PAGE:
Celebrate Nurses Week 2019: 7 Ways to Show Your Appreciation

This week is National Nurses Week, a week to celebrate all 4 million nurses in the U.S. and a time for everyone—employers, nurse leaders, other healthcare professionals, patients and their families—to recognize nurses’ vast contributions and positive impact.

While it seems virtually everyone can get onboard with celebration of nurses, the most trusted profession for 17 consecutive years, I’ve learned that many struggle with how to best show their appreciation.

To assist, I’ve created this short list of ideas you can use to honor the nurses you know not just this week, but all year round:

Hospital or health system leaders:

Focus on rewards that can be reaped again and again by your nursing staff, as opposed to episodic recognition. Check out these investments that have long-term impact:

  • Refresh your nursing breakrooms: Consider adding charging stations for mobile devices, stocking with current educational books and magazines for professional development (nurses often don’t have time to go to a centralized education center), or making simple enhancements to the environment, like incorporating aromatherapy.
  • Partner with local businesses: There may be organizations in your hospital’s own backyard that will partner with you to offer perks or discounts to nurses with their ID badges. For example, one nurse leader I know pursued a membership discount at a nearby yoga and Pilates center for nurses at her organization, which was both well received and used.
  • Grant occasional work-from-home days to nurse leaders: Nurse leaders often receive less recognition than nurses on the frontlines because they spend more time managing teams and resources than interacting directly with patients. Make sure they feel appreciated too. One way to do this is to grant nurse managers, directors, and above one work-from-home day per month.

Nurse leaders:

Consistent and frequent recognition is the name of the game to effectively recognize and show appreciation to the nurses on your unit. Consider these direct, on-the-spot, and visible options:

  • Real-time recognition: While nursing awards like the DAISY program are great, it’s important to provide frequent recognition to deserving nurses right on-the-spot. One thing I found effective as a nurse leader was maintaining books of gift cards (typically to the hospital café or coffee shop) in each unit and empowering nurse managers to give out those gift cards whenever and wherever warranted. Frontline nurses loved the real-time recognition and the boost in morale and retention was well worth the investment.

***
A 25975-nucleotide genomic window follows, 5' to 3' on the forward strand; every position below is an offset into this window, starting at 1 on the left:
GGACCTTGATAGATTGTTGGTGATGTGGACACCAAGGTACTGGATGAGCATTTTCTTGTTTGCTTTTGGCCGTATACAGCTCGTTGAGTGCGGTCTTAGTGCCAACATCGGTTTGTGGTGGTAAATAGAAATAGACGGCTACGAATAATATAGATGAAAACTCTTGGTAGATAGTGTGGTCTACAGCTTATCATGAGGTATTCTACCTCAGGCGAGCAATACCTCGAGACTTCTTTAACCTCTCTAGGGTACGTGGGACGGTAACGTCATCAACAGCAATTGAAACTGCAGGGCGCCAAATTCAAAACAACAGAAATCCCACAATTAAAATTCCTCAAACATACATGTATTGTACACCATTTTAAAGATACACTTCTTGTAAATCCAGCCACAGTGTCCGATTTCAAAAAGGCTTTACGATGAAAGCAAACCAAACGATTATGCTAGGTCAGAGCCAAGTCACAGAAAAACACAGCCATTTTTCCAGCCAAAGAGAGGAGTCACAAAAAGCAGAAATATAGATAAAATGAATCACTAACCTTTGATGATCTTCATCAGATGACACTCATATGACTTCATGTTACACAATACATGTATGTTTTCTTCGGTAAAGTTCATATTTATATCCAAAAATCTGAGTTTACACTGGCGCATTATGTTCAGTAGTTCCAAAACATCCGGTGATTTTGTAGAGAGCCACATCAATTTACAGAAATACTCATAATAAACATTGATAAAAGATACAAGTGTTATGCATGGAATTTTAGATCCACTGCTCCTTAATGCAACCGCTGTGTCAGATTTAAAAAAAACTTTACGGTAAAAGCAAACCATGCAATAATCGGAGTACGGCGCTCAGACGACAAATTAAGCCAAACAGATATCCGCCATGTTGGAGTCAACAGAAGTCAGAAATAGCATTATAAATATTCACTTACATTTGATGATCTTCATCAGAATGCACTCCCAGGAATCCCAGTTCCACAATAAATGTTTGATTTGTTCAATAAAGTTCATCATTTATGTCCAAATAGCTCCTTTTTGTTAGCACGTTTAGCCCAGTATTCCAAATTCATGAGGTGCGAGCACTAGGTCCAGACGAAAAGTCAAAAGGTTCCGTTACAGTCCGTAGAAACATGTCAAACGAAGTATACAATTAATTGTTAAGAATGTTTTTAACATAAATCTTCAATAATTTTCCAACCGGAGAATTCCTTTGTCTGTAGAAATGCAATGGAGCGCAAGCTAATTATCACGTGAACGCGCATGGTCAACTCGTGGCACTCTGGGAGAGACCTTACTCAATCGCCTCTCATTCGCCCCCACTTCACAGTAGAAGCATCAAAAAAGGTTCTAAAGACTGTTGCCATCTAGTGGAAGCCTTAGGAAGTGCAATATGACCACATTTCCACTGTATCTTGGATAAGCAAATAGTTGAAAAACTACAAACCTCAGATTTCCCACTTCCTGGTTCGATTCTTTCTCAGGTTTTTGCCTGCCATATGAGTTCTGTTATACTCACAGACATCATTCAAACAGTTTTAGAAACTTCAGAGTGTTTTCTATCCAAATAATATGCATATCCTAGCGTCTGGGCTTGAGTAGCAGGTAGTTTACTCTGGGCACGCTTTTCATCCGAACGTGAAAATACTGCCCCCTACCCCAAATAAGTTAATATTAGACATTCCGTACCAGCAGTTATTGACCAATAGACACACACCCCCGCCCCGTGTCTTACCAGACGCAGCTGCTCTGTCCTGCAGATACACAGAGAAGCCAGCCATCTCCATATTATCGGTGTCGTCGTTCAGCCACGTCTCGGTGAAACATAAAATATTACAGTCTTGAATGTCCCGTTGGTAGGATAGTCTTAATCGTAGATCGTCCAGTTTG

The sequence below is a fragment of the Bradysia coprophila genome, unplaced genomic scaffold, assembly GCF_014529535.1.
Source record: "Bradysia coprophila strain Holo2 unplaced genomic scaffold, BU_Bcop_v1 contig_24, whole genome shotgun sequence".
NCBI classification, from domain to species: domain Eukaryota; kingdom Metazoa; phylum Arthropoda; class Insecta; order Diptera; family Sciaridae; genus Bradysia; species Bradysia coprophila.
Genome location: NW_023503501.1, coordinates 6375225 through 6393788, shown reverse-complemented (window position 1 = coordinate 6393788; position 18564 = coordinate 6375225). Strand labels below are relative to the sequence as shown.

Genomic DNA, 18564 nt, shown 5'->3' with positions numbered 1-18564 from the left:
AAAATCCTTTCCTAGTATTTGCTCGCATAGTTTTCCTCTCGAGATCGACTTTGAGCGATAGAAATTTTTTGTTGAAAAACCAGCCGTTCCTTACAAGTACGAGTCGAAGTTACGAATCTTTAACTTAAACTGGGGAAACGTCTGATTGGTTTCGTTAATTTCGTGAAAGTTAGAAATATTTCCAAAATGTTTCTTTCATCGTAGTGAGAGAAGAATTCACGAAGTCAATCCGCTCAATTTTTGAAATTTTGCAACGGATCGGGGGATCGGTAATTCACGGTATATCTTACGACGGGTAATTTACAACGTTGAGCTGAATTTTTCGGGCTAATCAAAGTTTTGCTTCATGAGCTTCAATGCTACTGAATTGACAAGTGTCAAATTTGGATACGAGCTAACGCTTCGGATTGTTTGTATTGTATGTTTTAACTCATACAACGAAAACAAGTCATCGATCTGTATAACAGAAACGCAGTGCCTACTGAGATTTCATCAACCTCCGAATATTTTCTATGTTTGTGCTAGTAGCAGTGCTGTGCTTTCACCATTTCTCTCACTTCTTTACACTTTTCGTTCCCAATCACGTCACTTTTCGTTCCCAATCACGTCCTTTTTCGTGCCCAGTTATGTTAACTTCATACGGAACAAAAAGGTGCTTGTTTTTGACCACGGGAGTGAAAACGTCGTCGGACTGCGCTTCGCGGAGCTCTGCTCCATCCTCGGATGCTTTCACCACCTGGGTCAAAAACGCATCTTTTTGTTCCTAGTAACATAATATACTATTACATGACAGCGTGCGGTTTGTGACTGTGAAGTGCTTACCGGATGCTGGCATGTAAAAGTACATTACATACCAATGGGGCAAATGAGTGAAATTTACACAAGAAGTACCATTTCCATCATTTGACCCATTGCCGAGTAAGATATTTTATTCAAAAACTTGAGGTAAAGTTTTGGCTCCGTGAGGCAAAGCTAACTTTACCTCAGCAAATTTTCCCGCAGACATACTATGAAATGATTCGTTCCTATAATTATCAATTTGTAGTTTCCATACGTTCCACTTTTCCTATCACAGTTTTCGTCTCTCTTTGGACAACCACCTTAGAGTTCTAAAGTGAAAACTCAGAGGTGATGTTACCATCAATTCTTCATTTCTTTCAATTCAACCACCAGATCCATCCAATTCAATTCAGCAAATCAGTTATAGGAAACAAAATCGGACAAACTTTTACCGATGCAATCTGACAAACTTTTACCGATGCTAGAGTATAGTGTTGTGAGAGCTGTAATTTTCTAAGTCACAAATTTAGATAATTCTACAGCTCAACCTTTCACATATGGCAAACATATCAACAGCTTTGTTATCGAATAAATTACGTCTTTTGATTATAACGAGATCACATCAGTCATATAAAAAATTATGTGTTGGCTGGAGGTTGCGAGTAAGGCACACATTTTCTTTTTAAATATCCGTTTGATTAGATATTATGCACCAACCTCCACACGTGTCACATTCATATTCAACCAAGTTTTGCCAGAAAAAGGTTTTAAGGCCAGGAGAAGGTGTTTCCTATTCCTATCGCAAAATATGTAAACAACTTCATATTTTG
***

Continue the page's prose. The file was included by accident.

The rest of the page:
• Shine a spotlight: So many hospitals relegate nurse recognition to bulletin boards in hospital hallways, where only other clinicians can see it. Work with your organization’s internal communication or marketing and PR teams to determine opportunities for broader recognition of hardworking nurses. For example, maybe there’s an organization-wide newsletter or hospital Facebook page where nurses can be featured on a recurring basis.
  • Create opportunities for patients to show appreciation: Recently, my nieces and nephews visited my home when my sons weren’t home, so they left messages on the whiteboards in my boys’ rooms. Those messages stayed up for weeks because they loved the fact that their cousins took the time to leave greetings and doodles for them. Every patient room has a dry-erase board—consider dedicating a small section of the board for patients to write messages to their nurses, or offering blank thank you notes that they can use if they wish.

Patients and families:

Have you received excellent patient care and want to share our gratitude? When it comes to appreciation from patients and families, often the simplest gestures mean the most.

  • Say thank you: While it sounds so basic, the reality is many patients don’t even take this step. Nurses understand that you’re receiving care because you don’t feel well, and as a result, your mood may be under the weather as well. No matter how you feel, simply uttering and meaning those two small words can make a nurse’s day.
  • Drop off a healthy snack: Nurse breakrooms, like most offices, are often full of treats—pizza, cupcakes, and cookies are frequently delivered by well-meaning physicians and patients. Consider sending a snack to nurses that’s on the healthier side, like fruit, trail mix, or protein bars. They’ll still feel appreciated and those snacks will provide the right fuel for their long shift!
  • Share your appreciation and praise with your nurse’s manager: Like any job in any industry, it always means a lot when praise comes from above. Consider taking the time to not only thank their nurse directly, but also share their appreciation with the nurse manager.

What ideas did I miss? How are you recognizing and appreciating nurses at your organization all 52 weeks of the year? I’d love to hear from you and build on this list for next year!